Are you wanting to can all of your fruits and vegetables, but don’t have a canner? Or do you just want to try out a new method for canning? In any case, this article can teach you an alternative way to can, rather than just using your basic canner.

Water Bath Canning is a method you can use to can fruits and vegetables without the use of a canner. While this is a method used to can, it is important to note that this method is intended for foods that are highly acidic. This can include things like jams, jellies, fruits, sauces, and more.

If you would like to learn more about what water bath canning is and how to do it even if you don’t have a canner, keep reading to find out!

What Supplies You Will Need

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Canning Without a Canner

Here are a few supplies you’ll need if you want to home can food.

First, you will need a boiling water bath canner or a large and deep saucepot that also has a lid and a rack that will fit in the bottom of the pan as well.

Pro tip: Check out these water bath canners on Amazon.

Next, you will need glass preserving jars, lids, and bands.

First, let’s talk about canning lids.

It is recommended to always use new lids when canning. There are a couple of exceptions to this. I write about that in my article, Can Canning Lids be Reused? | Tips for Reusing Canning Lids.

It also helps to start with quality lids. I used to always purchase Ball and Kerr lids from Amazon. Unfortunately, in recent months, there are a lot of knock off lids being sold under the Ball or Kerr name. Those lids are inferior quality, and I’ve lost many of my home canned items due to failed seals.

Because of that, I now purchase my lids from a smaller, family-owned site, Lehman’s. They sell both authentic Ball/Kerr lids as well as Superb brand lids. The Superb branded lids are newer to me but appear to be thicker and better quality than Ball/Kerr lids.

Now, let’s talk about canning jars.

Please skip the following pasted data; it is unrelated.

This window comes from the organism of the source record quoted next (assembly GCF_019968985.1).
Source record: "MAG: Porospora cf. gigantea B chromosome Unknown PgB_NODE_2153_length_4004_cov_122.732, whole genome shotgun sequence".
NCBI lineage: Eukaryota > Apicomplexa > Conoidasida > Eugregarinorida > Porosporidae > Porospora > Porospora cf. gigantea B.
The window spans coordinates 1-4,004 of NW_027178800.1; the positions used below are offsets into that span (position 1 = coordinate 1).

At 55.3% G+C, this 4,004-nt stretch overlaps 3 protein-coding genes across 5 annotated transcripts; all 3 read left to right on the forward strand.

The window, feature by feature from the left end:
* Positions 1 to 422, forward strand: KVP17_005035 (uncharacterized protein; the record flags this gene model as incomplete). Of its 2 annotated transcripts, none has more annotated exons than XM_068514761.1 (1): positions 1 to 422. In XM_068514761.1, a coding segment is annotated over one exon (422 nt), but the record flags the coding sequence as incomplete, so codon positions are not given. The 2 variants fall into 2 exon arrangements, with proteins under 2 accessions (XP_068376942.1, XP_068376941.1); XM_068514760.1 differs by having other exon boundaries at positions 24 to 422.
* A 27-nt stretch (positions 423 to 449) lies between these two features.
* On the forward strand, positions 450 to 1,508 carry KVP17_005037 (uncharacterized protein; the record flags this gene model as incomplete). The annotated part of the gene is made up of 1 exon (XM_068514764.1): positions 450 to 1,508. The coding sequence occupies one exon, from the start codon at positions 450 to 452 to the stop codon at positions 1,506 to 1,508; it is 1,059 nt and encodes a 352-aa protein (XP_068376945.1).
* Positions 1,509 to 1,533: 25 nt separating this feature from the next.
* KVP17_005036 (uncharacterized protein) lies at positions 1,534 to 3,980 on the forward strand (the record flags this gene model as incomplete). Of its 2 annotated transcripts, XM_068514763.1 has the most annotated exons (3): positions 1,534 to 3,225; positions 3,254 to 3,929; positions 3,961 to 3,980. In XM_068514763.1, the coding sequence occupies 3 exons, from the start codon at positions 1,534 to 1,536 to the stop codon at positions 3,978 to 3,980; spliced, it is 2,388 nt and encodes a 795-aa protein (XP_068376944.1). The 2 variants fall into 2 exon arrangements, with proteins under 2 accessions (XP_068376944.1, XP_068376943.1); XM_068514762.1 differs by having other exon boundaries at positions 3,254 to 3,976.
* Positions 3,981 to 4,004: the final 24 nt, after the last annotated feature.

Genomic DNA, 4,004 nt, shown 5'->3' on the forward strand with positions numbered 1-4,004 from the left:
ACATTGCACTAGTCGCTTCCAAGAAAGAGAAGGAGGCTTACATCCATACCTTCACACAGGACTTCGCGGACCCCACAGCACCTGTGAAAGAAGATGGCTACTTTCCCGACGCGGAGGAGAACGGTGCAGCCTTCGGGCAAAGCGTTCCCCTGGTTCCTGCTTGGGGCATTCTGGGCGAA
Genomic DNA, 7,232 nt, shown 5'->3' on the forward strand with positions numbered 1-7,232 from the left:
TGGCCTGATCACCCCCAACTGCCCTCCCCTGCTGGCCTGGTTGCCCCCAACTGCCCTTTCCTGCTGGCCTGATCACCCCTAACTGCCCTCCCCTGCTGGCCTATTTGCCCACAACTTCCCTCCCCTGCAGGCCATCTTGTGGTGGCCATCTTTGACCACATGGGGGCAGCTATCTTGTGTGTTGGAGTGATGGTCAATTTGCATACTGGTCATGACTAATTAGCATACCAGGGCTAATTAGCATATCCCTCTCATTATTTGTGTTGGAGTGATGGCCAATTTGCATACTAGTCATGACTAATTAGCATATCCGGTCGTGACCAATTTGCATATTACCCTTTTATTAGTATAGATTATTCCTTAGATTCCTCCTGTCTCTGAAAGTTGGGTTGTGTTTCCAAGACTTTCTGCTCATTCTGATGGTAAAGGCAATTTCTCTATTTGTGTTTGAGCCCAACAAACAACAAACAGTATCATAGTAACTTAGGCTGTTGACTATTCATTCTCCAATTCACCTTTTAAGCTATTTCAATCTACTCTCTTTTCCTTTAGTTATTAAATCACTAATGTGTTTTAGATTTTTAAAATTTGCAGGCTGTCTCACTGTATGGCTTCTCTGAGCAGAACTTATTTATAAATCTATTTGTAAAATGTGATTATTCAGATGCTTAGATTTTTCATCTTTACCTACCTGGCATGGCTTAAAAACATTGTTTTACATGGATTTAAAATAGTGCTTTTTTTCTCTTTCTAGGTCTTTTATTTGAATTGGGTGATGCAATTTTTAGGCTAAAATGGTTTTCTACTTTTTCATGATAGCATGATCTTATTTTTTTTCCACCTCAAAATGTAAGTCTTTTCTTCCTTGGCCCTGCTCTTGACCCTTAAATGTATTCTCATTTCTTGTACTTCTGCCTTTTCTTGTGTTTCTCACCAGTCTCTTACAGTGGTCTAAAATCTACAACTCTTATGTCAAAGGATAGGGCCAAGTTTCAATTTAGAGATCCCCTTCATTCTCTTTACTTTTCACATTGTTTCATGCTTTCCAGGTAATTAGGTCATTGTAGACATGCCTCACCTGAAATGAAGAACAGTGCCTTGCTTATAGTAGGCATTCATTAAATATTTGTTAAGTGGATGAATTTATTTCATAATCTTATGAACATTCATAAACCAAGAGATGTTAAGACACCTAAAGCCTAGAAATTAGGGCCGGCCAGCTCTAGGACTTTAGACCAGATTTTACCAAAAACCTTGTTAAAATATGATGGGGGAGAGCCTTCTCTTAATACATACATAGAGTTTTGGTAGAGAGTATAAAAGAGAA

When canning, it’s important to use jars that are made specifically for canning. This is true regardless of whether you use a water bath canner, pressure canner, or large pot.

I’m a big fan of Ball/Kerr branded jars. Since there are a lot of knock offs on Amazon, I now either go into my local Walmart to purchase them or if I want to buy them online, I order them from Lehmans.

You can reuse both the canning jars and bands many times, if they are not chipped or damaged in some other way.

Other Helpful Canning Supplies

You will also want to make sure you have a wooden spoon, a ladle, and a paring knife. These are common kitchen items. They are inexpensive if you don’t have them already.

When I first started canning, I purchased this set of canning tools on Amazon. Buying the set was not essentially, but it was cheaper to buy the set than to buy the individual items separately.

Pro Tip: For a deep dive on essential canning tools, check out my article, Essential Tools for Canning.

Buy Quality Fruit for Canning

The next supply is one that can make or break the quality of your preserves altogether. That is the quality of the product you are using. You want to make sure that you have fresh, ripe produce that doesn’t have too many bumps and bruises.

This will ensure that you will still have quality fruit when you open the jar later on. Making sure you have a jar lifter is another item on the supplies list.

Jar lifters make lifting the jars out of the hot water easier, rather than using tongs or another method that isn’t as effective.

After all your hard work making the preserves and prepping them for the jars, you want to make sure you get as much of the preserve in the jar as you can. And a canning funnel is just the thing to help with that.